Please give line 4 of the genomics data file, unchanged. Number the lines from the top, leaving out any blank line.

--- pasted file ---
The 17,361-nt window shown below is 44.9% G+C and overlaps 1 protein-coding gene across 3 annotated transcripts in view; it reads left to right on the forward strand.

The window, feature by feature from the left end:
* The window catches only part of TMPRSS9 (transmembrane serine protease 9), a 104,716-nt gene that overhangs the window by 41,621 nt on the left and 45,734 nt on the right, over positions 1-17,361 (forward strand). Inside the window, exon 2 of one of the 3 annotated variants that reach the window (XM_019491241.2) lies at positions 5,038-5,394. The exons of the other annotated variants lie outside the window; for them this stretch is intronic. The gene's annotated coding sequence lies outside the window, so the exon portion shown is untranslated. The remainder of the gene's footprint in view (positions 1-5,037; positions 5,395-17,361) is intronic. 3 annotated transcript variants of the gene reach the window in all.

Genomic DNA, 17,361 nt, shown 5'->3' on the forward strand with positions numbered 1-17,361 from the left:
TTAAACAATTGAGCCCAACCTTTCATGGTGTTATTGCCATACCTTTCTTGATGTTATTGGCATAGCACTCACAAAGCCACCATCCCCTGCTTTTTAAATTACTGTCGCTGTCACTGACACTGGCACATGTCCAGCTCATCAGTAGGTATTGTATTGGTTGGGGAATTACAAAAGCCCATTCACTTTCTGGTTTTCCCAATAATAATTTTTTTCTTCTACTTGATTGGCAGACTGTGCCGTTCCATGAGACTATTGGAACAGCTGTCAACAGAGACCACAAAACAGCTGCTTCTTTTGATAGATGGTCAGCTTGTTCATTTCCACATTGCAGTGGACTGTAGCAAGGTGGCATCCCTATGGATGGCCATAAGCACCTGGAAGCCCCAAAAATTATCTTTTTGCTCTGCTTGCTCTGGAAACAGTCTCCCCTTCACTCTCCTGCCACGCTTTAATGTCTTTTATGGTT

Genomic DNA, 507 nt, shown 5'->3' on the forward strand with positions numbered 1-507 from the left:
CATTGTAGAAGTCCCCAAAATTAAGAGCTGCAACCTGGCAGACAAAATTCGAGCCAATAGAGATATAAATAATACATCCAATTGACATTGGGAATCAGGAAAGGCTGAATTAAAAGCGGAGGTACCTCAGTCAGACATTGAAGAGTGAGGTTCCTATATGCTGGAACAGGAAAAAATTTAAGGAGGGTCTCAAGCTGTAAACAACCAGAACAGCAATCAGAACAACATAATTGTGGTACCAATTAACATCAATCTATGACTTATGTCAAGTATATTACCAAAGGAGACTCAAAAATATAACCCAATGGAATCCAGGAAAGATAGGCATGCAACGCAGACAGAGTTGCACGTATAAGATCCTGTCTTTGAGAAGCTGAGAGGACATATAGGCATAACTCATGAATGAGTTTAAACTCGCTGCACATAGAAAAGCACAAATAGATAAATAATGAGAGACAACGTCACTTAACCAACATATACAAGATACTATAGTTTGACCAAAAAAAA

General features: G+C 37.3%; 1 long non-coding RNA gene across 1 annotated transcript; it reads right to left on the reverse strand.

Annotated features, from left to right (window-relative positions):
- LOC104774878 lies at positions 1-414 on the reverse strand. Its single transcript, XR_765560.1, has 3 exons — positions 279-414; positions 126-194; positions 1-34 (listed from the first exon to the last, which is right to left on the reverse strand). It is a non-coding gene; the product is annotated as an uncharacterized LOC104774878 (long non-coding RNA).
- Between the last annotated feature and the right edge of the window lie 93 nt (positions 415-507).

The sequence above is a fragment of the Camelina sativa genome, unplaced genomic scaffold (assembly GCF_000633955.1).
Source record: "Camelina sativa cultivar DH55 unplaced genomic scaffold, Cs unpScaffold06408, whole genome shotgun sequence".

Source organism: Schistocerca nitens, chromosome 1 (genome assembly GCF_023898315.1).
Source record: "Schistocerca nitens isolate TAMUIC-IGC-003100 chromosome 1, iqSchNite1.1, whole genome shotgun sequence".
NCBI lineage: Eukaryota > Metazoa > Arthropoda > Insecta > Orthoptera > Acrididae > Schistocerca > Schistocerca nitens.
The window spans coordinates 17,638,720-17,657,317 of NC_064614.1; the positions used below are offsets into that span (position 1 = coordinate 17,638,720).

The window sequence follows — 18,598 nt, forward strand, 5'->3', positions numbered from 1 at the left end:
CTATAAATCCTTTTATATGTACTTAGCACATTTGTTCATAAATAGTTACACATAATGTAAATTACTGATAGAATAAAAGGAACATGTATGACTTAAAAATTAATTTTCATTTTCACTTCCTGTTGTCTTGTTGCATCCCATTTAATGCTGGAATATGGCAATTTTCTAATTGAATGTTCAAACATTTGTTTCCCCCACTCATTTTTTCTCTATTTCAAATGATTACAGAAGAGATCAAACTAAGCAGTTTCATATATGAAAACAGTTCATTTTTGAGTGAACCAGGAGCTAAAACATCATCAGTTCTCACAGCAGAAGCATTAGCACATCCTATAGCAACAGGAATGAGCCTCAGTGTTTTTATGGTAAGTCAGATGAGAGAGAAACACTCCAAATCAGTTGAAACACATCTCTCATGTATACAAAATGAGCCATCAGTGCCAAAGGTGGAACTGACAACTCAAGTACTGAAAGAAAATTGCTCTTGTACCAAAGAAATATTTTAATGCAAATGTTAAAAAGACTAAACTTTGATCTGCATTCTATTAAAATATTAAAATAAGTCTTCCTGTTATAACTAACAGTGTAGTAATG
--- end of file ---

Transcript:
Genomic DNA, 17,361 nt, shown 5'->3' on the forward strand with positions numbered 1-17,361 from the left: